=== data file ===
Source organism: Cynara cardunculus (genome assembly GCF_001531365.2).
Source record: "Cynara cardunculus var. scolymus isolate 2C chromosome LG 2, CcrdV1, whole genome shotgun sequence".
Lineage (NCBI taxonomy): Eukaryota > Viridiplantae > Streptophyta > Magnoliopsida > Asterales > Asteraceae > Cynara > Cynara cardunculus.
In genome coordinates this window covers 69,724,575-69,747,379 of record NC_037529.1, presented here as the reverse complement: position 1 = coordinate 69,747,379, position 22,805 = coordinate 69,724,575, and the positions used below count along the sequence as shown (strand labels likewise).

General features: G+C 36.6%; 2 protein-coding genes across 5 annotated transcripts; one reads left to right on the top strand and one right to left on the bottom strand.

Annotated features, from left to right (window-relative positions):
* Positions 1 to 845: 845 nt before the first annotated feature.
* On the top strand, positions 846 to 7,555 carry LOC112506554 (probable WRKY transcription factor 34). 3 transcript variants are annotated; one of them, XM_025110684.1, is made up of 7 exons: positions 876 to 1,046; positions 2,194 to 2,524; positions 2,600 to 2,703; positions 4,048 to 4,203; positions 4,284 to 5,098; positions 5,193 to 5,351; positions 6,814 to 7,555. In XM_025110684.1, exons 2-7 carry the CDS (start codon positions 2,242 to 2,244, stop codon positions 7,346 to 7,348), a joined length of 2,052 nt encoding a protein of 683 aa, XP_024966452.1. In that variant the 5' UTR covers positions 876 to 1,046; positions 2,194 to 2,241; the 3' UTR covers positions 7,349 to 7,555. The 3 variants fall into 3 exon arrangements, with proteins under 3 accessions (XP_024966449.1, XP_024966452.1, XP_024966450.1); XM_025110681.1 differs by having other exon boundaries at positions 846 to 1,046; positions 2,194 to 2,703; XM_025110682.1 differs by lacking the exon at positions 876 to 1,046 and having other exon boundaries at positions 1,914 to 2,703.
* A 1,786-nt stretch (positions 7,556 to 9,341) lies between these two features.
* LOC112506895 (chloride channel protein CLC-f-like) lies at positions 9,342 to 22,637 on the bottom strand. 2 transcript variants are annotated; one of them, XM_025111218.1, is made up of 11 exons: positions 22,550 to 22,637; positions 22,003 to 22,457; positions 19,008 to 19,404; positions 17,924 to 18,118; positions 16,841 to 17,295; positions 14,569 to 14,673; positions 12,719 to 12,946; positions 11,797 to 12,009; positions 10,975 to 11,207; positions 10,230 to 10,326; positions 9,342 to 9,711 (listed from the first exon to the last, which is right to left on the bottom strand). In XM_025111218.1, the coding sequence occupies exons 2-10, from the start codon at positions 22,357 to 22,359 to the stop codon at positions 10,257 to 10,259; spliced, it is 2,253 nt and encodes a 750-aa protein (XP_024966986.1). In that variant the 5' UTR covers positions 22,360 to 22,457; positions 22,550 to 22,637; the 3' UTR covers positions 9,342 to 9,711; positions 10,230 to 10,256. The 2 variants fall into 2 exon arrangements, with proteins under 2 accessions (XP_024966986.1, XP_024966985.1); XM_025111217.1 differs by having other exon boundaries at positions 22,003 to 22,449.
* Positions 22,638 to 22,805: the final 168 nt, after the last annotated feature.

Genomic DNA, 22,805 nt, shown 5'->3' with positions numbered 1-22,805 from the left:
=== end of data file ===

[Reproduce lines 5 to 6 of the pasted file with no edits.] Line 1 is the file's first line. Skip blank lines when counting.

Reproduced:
General features: G+C 36.6%; 2 protein-coding genes across 5 annotated transcripts; one reads left to right on the top strand and one right to left on the bottom strand.

Annotated features, from left to right (window-relative positions):